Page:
Thursday, December 13th, 2018

Shutdown Drama: Goats are Furloughed, the Ocean is Closed, and Jackbooted Thugs Grimly Deter Tourists

Published on October 7, 2013 by   ·   No Comments

Lily Dane/Activist Post

Government Shutdown Theater continues, and so do the ridiculous federally-ordered closures.

We’ve all heard about the hundreds of thousands of government workers who were furloughed because of the government shutdown, but humans weren’t the only ones impacted. Twenty-eight hard-working Nubian goats were sent home because of concerns about their place of employment being closed by the feds. The goats were hired to take care of a poison ivy infestation in New Jersey’s Gateway National Recreation Area.

Speaking of parks and recreational areas, a privately-owned inn in North Carolina was forced to close on Thursday because it operates in a leased building on federal land. On Friday, the owner, Bruce O’Connell, decided to defy the government and reopen his dining room, gift shop and country store. That lasted about two hours. National Park Service rangers blocked the entrances to the Pisgah Inn on the Blue Ridge Parkway, effectively shutting down business at the height of tourism season. The inn was booked solid for October.

The feds also tried to close another privately-funded tourist site – George Washington’s Mt. Vernon estate. The National Park Service showed up on Tuesday and barricaded the parking lots. 

This displeased former Speaker of the House Newt Gingrich:


Mt. Vernon officials approached the NPS, which removed the barricades “as soon as they realized their mistake,” said Melissa Wood, the site’s media director. She added that the Park Service maintains the parking lots, but Mount Vernon owns the property.

The NPS closed a historical farm that hasn’t received government funding since 1980. The Claude Moore Colonial Farm in McLean, Virginia, was hosting a Chamber of Commerce event when the NPS sent the Park Police over to escort staff and volunteers off the property. Anna Eberly, the site’s managing director,said, “You do have to wonder about the wisdom of an organization that would use staff they don’t have the money to pay to evict visitors from a park site that operates without costing them any money.”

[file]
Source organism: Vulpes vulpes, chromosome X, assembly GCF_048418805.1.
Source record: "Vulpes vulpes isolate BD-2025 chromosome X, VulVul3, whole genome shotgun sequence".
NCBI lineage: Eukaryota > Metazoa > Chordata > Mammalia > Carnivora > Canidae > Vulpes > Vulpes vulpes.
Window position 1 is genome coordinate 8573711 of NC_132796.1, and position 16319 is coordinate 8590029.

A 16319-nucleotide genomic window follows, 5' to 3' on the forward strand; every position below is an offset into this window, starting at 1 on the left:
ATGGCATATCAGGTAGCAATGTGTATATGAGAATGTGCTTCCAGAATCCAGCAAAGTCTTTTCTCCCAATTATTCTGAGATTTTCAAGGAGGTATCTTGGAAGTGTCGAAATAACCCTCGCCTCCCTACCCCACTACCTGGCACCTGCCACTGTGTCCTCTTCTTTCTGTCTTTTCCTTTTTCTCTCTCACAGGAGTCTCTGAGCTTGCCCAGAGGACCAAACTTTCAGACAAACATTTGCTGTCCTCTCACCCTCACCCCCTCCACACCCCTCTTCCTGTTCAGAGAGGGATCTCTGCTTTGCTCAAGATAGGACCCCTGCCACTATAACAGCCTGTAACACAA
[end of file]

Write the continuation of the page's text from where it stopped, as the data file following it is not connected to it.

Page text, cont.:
Eberly makes an excellent point. Our taxpayer money is being wasted on this shutdown. The placement of Barrycades all across the country is a good example of this:

How many NPS employees does it take to post “closed” signs? Are these “essential” employees?

It seems like all of these closures require more staff than keeping the sites open does.

Meanwhile, in Arizona: More than 100 U.S. Forest Service campgrounds and areas run by the Arizona-based company Recreation Resource Management were forced to evacuate and shutter up. RRM president Warren Meyer told Fox Business, “our operations are self-sufficient (we are fully funded by user fees at the gate), we get no federal funds, we employ no government workers on these sites, and we actually pay rent into the Treasury. I can only assume their intention is to artificially increase the cost of the shutdown as some sort of political ploy.”
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